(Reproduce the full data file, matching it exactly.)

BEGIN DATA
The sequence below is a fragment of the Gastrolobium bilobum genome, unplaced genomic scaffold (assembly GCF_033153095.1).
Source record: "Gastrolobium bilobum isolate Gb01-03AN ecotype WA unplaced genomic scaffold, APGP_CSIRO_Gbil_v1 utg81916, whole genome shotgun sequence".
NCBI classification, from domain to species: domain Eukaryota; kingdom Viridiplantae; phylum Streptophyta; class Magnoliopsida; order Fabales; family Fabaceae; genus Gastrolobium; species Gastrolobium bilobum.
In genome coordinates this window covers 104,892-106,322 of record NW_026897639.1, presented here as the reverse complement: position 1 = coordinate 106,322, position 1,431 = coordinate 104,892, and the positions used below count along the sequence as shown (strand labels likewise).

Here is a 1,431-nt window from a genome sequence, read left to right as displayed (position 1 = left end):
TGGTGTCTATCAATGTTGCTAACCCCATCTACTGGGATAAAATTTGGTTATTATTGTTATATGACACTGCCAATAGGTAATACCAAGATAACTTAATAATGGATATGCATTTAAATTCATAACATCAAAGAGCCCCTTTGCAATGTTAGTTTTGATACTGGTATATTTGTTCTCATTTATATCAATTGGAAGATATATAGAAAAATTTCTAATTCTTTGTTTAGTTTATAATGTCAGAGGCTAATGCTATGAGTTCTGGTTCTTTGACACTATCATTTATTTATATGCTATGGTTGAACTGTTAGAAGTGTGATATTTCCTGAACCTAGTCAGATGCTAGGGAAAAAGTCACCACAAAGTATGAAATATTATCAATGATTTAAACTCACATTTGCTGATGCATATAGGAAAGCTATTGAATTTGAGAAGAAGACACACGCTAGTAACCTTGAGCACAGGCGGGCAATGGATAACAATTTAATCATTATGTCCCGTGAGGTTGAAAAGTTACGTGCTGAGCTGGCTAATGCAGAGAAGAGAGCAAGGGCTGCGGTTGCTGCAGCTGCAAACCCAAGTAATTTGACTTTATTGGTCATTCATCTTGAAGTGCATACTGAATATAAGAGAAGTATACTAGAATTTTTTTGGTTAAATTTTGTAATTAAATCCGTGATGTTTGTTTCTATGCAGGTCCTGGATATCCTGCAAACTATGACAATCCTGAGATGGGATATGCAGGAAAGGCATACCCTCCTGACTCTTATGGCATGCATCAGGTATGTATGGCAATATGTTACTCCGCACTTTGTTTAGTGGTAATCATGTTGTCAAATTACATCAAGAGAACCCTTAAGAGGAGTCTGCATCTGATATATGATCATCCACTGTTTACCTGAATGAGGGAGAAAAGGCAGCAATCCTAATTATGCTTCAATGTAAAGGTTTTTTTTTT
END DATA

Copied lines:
The sequence below is a fragment of the Gastrolobium bilobum genome, unplaced genomic scaffold (assembly GCF_033153095.1).
Source record: "Gastrolobium bilobum isolate Gb01-03AN ecotype WA unplaced genomic scaffold, APGP_CSIRO_Gbil_v1 utg81916, whole genome shotgun sequence".
NCBI classification, from domain to species: domain Eukaryota; kingdom Viridiplantae; phylum Streptophyta; class Magnoliopsida; order Fabales; family Fabaceae; genus Gastrolobium; species Gastrolobium bilobum.
In genome coordinates this window covers 104,892-106,322 of record NW_026897639.1, presented here as the reverse complement: position 1 = coordinate 106,322, position 1,431 = coordinate 104,892, and the positions used below count along the sequence as shown (strand labels likewise).

Here is a 1,431-nt window from a genome sequence, read left to right as displayed (position 1 = left end):
TGGTGTCTATCAATGTTGCTAACCCCATCTACTGGGATAAAATTTGGTTATTATTGTTATATGACACTGCCAATAGGTAATACCAAGATAACTTAATAATGGATATGCATTTAAATTCATAACATCAAAGAGCCCCTTTGCAATGTTAGTTTTGATACTGGTATATTTGTTCTCATTTATATCAATTGGAAGATATATAGAAAAATTTCTAATTCTTTGTTTAGTTTATAATGTCAGAGGCTAATGCTATGAGTTCTGGTTCTTTGACACTATCATTTATTTATATGCTATGGTTGAACTGTTAGAAGTGTGATATTTCCTGAACCTAGTCAGATGCTAGGGAAAAAGTCACCACAAAGTATGAAATATTATCAATGATTTAAACTCACATTTGCTGATGCATATAGGAAAGCTATTGAATTTGAGAAGAAGACACACGCTAGTAACCTTGAGCACAGGCGGGCAATGGATAACAATTTAATCATTATGTCCCGTGAGGTTGAAAAGTTACGTGCTGAGCTGGCTAATGCAGAGAAGAGAGCAAGGGCTGCGGTTGCTGCAGCTGCAAACCCAAGTAATTTGACTTTATTGGTCATTCATCTTGAAGTGCATACTGAATATAAGAGAAGTATACTAGAATTTTTTTGGTTAAATTTTGTAATTAAATCCGTGATGTTTGTTTCTATGCAGGTCCTGGATATCCTGCAAACTATGACAATCCTGAGATGGGATATGCAGGAAAGGCATACCCTCCTGACTCTTATGGCATGCATCAGGTATGTATGGCAATATGTTACTCCGCACTTTGTTTAGTGGTAATCATGTTGTCAAATTACATCAAGAGAACCCTTAAGAGGAGTCTGCATCTGATATATGATCATCCACTGTTTACCTGAATGAGGGAGAAAAGGCAGCAATCCTAATTATGCTTCAATGTAAAGGTTTTTTTTTT